where kernel mode is quite different from user-mode. ( you could say "It's DESIGNED" )

The "standard way" is to have a user-level utility/daemon do user-level stuff
like reading files etc. ioctl() is usually used for this.

Quote:> John

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Character Device Driver

Post by Andrew Gabri » Thu, 01 May 2003 15:27:17






>>> So you saying a character device driver can access a file? How about
>>> Solaris or HP-UX?

>>> Where can I get more information about this?

>>http://docs.sun.com/db/doc/805-7378

> Thank for the information. However, I didn't find any information how
> a character device driver can access a file.

> What I'm trying to do is access a file that contains driver
> information. Similar to the way Windows NT has a registry that drivers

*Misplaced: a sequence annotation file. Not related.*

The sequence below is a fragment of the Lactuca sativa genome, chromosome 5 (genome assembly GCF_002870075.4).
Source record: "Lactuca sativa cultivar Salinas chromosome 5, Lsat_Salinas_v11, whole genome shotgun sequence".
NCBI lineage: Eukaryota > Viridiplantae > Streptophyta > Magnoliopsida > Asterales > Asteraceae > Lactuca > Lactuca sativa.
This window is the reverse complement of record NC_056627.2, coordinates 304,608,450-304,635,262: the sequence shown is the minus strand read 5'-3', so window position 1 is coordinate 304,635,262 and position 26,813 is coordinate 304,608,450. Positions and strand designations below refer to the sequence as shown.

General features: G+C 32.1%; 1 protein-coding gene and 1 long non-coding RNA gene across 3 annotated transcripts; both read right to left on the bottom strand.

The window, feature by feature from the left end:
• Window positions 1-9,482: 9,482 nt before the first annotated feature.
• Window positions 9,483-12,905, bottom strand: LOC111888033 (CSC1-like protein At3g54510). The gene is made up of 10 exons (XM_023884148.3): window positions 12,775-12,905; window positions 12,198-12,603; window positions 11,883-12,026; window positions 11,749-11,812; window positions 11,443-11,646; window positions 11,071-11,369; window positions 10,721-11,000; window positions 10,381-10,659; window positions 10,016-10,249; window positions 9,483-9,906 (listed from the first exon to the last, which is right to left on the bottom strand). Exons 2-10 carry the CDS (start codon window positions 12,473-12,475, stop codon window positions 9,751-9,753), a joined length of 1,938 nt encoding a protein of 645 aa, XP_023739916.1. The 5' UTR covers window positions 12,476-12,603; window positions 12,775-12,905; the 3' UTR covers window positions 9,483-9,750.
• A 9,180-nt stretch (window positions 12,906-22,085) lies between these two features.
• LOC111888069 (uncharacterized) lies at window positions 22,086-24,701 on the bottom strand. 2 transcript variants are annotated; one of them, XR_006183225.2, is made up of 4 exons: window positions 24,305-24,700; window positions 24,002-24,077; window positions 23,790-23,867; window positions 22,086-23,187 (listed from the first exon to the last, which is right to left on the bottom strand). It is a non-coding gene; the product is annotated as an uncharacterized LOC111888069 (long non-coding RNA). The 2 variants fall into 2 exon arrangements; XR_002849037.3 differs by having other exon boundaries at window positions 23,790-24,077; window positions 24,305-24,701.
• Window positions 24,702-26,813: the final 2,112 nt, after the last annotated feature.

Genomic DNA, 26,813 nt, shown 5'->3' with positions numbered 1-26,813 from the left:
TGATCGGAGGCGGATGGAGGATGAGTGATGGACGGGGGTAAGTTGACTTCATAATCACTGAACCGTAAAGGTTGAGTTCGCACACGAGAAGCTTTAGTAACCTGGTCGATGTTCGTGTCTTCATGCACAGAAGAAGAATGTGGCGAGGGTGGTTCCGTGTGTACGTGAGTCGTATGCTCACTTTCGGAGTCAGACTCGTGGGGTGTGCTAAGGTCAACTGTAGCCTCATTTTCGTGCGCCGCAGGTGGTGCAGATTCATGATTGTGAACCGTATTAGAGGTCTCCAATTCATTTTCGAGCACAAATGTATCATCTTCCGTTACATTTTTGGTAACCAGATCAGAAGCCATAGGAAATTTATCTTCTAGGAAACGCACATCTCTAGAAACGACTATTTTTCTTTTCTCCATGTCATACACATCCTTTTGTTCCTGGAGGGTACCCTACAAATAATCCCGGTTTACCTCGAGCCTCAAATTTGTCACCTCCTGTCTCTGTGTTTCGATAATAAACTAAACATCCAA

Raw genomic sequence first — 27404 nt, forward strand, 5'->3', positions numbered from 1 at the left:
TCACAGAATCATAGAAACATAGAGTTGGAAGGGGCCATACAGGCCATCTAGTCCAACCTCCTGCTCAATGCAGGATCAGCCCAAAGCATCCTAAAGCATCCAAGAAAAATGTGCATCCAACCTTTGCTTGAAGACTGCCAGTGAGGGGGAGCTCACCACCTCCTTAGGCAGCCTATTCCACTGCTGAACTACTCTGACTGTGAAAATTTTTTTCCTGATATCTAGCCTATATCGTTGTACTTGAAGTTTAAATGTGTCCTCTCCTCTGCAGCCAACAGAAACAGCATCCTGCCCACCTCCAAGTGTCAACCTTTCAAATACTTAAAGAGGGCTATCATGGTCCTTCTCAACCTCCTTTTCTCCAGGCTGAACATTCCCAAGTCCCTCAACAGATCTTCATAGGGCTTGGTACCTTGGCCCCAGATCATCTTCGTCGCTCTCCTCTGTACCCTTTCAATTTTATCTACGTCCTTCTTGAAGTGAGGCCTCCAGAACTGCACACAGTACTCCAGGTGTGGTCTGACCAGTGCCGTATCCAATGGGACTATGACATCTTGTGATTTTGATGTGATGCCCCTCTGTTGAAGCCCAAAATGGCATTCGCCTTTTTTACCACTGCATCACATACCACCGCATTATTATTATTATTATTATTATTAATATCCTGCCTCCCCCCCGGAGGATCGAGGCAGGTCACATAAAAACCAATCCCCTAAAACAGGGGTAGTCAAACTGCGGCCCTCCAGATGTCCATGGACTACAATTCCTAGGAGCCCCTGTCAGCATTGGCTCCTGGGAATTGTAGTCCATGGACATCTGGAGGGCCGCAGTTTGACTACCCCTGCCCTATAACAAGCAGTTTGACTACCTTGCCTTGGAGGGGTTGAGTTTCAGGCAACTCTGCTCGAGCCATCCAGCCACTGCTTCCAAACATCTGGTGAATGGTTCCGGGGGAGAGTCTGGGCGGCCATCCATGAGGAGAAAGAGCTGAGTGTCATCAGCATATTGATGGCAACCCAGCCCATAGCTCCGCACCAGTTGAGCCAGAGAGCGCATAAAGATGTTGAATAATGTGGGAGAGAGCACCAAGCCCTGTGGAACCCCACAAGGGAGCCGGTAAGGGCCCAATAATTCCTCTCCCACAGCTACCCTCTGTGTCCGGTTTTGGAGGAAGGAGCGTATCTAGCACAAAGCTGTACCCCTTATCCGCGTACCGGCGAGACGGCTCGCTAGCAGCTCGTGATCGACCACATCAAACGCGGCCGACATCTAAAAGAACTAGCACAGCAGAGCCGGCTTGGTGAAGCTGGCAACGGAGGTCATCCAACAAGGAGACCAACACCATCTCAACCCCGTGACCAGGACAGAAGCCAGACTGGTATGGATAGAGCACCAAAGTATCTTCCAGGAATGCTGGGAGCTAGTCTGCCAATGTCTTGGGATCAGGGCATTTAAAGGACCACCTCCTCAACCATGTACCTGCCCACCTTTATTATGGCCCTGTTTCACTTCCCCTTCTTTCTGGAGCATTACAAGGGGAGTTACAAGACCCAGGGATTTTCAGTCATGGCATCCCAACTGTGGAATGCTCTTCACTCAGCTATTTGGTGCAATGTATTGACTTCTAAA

> and applications can access.

To retrieve the information from a driver's .conf file, see
the ddi_prop_op(9F) man pages.

If the config data doesn't fit in the .conf file format, then
like another poster said, have a configuration program read
the file, and pass it in through the device driver interface
using special ioctl or some such.

--
Andrew Gabriel
Consultant Software Engineer

 
 
 

Character Device Driver

Post by Fritz » Fri, 02 May 2003 02:23:28



> What I'm trying to do is access a file that contains driver
> information. Similar to the way Windows NT has a registry that drivers
> and applications can access.

In Solaris, driver configuration isn't done by directly reading a file.  
There's a conf file, and there are kernel functions to lookup the
properties that are specified in the file.  See the man pages for
driver.conf(4), ddi_prop_get_int(9F), and ddi_prop_lookup(9F) for
details.  Start here for an online discussion of these:

  http://docs.sun.com/db/doc/806-0633/6j9vn6q3i?a=view